Scala uses access modifiers quite differently from Java. Let’s see what the differences are and why qualified access modifiers are so powerful in Scala. default access modifier Scala >> public Java >> protected While in Scala the public keyword doesn’t exist, Java allows you to explicitly use the keyword protected as you please. private Scala >> accessible from a class and its companion… Continue reading Super Powers to Qualified Access Modifiers
Sometimes code is common to all the classes of a specific package (e.g.: conversions between objects, custom logs, shared operations, etc). Our lovely Java doesn’t seem to have a convenient way of declaring code as part of a package, rather than just a class….but FEAR NO MORE! Let’s see how we can this in Scala using package objects.… Continue reading Shared package code? Fear no more!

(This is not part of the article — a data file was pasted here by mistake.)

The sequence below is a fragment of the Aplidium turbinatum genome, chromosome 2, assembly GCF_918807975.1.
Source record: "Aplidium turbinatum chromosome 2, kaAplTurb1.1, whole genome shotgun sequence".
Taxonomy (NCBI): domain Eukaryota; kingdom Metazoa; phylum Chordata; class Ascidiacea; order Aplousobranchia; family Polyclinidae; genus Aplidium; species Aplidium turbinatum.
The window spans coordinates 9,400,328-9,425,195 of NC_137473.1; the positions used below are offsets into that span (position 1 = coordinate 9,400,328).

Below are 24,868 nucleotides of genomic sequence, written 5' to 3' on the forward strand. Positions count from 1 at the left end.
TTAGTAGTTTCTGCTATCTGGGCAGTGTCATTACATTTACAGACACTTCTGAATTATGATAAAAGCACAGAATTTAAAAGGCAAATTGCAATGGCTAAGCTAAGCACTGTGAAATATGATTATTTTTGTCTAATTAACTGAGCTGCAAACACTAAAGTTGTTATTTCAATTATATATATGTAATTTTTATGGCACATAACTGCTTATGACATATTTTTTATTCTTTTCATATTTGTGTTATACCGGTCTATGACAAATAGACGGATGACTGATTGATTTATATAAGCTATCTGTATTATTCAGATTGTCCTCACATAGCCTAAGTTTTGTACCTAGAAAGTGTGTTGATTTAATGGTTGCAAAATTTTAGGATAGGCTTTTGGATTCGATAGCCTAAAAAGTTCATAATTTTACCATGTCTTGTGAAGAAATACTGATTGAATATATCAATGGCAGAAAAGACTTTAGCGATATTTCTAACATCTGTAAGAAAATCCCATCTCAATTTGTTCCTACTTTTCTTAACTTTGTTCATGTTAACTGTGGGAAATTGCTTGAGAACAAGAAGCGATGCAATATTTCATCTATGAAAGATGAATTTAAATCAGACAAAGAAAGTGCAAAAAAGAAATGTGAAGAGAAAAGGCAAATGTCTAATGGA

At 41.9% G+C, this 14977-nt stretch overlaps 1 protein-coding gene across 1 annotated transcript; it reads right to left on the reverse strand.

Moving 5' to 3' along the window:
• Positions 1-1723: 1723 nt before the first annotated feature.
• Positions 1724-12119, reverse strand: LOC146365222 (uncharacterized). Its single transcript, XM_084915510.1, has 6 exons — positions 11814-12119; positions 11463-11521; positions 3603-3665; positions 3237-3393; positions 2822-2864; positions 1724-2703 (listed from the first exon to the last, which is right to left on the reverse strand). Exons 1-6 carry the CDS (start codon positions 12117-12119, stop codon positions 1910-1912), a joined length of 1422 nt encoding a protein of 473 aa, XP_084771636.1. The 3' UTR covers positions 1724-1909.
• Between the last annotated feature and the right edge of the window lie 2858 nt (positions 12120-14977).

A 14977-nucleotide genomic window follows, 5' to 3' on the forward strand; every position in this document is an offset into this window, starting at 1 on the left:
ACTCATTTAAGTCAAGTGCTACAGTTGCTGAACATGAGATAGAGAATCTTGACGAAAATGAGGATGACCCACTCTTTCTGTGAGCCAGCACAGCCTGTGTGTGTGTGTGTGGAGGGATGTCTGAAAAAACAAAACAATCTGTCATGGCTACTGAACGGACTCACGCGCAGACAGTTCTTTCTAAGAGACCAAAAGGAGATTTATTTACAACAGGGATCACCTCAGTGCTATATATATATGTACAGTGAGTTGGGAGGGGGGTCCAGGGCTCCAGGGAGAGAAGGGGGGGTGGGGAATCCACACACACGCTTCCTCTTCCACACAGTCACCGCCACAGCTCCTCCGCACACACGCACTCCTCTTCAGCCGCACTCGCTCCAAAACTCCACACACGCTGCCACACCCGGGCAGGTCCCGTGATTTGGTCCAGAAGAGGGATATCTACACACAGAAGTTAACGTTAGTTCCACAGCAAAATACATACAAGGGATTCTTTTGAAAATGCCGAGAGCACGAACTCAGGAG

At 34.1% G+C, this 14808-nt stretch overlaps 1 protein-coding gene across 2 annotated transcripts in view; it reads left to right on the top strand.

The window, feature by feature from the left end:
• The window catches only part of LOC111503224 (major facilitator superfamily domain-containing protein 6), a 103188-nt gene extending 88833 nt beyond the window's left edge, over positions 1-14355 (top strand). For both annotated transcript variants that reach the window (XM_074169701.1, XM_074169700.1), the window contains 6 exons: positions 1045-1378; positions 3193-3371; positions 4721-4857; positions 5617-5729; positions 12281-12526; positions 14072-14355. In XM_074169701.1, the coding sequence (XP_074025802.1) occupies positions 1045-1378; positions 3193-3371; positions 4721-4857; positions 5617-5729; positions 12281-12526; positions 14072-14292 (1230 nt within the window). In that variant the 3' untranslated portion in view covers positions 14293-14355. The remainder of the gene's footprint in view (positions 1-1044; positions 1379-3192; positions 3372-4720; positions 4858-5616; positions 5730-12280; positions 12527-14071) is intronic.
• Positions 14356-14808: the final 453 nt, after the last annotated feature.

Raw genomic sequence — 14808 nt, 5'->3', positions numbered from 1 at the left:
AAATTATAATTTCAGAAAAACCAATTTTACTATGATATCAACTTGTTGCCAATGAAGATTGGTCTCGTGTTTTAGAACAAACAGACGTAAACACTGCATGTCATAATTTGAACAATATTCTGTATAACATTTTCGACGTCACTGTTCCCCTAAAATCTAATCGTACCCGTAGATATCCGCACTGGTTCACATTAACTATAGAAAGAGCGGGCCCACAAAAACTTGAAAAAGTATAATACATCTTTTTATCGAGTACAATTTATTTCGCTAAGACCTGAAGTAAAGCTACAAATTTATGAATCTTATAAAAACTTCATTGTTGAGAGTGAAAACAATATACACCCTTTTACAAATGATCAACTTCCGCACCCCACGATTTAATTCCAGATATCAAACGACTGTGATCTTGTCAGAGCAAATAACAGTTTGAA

One of the most powerful (and cool) features in Scala is that you can use traits as stackable modifications. Let’s see how it works with a simple tutorial 🙂 Our goal is to create a list of ordered colours, let’s call it ColourMixer. First we create a class to represent what a basic (empty) colour mixer is: Let's create our Legos… Continue reading Traits are better than Legos!
Even when working with Agile methodologies and a Continuous Integration pipeline, some developers love feature branching – and they complain a lot when they are forbidden from using it! The arguments in its favour are usually: - "It makes easy to code review" - "I can focus on my task and worry about conflicts later"… Continue reading To Feature Branch or Not to Feature Branch?